NHC’s Partners & Their Customers Are Priority One Integrity isn’t just a hackneyed word to us. customers and good compensation – they get both because we treat their customers like our own. For 20 years, we’ve worked to provide the best experience for both partners and their customers. If our partners succeed, we succeed. Need proof? Ask a partner. Kevin Zimmerman TCG VP National Sales TCG is a National Master Agency based out of Fort Lauderdale, FL in business for 30 years. TCG has over 4000 nationwide agents and 19 channel managers across the country. “No greater example of the success that NHC has with TCG than the REPEAT business NHC continues to get from our agents. NHC is the only provider where our agents have fostered long term relationships not only with sales support teams but also NHC Project Managers. We simply don’t see that with other providers. In fact, I’ve heard our partners say we just send everything to NHC, thank you for introducing them to us. Our industry is tough, stuff happens but NHC makes things right. The NHC team is outstanding at resolving both implementation and repair issues. It’s done with complete transparency and constant updates. Every customer receives escalation lists with direct contact to all departments and the personal cell phone numbers of top management. The way that NHC does business makes it easy for me to evangelize its message.” Is it time for you to work with a partner you can trust? Scan here to watch how we STACK™! | @stackNHC YEARS THE Communications STACK ProviderTM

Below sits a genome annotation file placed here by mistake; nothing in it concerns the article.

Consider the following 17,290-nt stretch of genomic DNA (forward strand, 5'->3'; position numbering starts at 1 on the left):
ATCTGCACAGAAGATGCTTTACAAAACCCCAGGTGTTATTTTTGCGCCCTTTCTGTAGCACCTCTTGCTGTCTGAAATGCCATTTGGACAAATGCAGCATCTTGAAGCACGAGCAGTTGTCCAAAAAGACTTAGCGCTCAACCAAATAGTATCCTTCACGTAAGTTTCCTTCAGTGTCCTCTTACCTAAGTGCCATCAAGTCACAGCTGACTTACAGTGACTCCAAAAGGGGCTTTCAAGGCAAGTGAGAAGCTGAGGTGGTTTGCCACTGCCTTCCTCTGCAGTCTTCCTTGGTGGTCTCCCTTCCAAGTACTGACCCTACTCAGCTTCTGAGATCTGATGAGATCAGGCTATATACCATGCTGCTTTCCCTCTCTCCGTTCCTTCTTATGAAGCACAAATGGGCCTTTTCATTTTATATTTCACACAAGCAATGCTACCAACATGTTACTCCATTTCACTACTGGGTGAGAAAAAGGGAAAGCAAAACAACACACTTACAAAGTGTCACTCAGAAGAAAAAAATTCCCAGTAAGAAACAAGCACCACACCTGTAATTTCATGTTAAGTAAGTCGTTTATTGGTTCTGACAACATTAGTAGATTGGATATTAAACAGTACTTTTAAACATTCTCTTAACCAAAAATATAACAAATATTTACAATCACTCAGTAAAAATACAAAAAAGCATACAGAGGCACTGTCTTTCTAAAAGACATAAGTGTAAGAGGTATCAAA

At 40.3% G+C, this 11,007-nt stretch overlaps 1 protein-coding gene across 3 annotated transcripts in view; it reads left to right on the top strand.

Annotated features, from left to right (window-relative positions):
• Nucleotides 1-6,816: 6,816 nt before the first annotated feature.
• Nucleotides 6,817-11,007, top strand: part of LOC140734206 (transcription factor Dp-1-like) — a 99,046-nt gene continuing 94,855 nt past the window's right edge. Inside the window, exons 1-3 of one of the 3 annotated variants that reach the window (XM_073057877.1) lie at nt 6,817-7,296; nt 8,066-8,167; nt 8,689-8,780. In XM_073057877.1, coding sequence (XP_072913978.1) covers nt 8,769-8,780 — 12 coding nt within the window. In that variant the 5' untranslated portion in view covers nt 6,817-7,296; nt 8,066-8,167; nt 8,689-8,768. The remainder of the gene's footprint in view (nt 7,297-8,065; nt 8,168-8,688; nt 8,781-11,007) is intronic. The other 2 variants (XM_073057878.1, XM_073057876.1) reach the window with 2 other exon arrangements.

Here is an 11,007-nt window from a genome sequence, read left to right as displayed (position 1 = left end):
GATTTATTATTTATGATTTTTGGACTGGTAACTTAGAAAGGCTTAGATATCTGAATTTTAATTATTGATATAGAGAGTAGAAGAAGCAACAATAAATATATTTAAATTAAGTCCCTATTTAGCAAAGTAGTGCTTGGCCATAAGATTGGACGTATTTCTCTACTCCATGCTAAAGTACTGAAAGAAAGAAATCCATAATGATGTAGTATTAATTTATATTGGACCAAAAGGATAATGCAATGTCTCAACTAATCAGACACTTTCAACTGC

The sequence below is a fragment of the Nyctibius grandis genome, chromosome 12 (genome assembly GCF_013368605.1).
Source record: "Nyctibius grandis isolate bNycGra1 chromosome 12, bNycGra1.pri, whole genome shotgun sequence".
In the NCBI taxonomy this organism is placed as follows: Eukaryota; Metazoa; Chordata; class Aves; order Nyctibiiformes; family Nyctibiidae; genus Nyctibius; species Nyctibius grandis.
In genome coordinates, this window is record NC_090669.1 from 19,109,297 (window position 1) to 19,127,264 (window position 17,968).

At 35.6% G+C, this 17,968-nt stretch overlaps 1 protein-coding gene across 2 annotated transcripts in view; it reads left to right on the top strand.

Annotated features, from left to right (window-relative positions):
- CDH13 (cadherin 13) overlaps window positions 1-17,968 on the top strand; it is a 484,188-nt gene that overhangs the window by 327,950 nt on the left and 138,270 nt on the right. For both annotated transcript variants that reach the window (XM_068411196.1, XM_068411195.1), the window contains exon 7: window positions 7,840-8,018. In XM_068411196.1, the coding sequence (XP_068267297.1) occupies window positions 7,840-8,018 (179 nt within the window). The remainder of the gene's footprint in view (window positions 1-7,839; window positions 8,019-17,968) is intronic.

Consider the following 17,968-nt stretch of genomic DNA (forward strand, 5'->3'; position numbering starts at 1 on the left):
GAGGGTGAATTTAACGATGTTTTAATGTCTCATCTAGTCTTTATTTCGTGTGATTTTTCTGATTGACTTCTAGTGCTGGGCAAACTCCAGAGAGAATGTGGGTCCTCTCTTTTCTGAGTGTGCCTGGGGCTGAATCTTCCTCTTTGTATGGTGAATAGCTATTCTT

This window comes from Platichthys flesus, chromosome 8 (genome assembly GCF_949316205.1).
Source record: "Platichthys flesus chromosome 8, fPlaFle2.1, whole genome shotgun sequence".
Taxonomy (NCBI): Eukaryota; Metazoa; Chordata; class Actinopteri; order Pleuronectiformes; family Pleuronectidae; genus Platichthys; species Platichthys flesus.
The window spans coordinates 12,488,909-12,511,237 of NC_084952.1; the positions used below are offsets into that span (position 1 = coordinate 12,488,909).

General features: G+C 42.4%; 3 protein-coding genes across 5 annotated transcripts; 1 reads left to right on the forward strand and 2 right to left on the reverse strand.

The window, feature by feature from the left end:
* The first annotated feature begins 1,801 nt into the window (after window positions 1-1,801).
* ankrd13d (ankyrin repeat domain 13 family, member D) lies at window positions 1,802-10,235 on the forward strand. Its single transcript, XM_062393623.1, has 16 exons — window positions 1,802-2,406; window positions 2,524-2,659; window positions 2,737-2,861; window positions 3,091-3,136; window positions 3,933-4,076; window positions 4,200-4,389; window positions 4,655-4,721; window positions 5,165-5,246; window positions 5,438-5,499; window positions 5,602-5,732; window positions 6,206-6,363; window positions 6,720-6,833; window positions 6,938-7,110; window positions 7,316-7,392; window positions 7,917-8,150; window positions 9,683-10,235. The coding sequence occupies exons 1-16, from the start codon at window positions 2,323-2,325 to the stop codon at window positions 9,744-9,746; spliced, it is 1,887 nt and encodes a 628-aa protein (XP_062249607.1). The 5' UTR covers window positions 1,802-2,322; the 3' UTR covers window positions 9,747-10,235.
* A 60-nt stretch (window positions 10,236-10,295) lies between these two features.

THE CHANNEL MANAGER’S PLAYBOOK 6 Network complexities increasingly require SASE; the complexities of SASE require patience SASE’S SLOWROLL By Martin Vilaboy For increasing percentages of enterprise network decision-makers, the deployment of secure access service edge (SASE) is less about “if” and more a matter of “how.” Analysts at Gartner expect that by 2025, at least 60 percent of enterprises will have explicit strategies and timelines for SASE adoption encompassing users, branches and edge access, up from the 10 percent that had SASE in the works in 2020. Dell’Oro group, meanwhile, estimates the SASE market will grow at a compound annual growth rate of 116 percent, reaching a market value of $5.1 billion by 2024. Much of the expected rapid growth around SASE, which combines network and security into one framework that is software-defined and delivered through the cloud, can be attributed largely to the fact that corporate networks have grown increasingly diverse, dispersed and complex. As company resources increasingly reside in the cloud, and workers, devices and compute power increasingly move to the edge of networks, network security and access also must flexibly follow to the edge. “What once was a relatively straightforward equation of building a virtual moat around the network perimeter has become infinitely more complicated, given that the notion of the network perimeter, itself, has become obsolete in a borderless cloud-based environment in which almost anything can be delivered as-a-service,” said Ken Presti, analysts for Avant Research & Analytics, in a report on the state of SASE.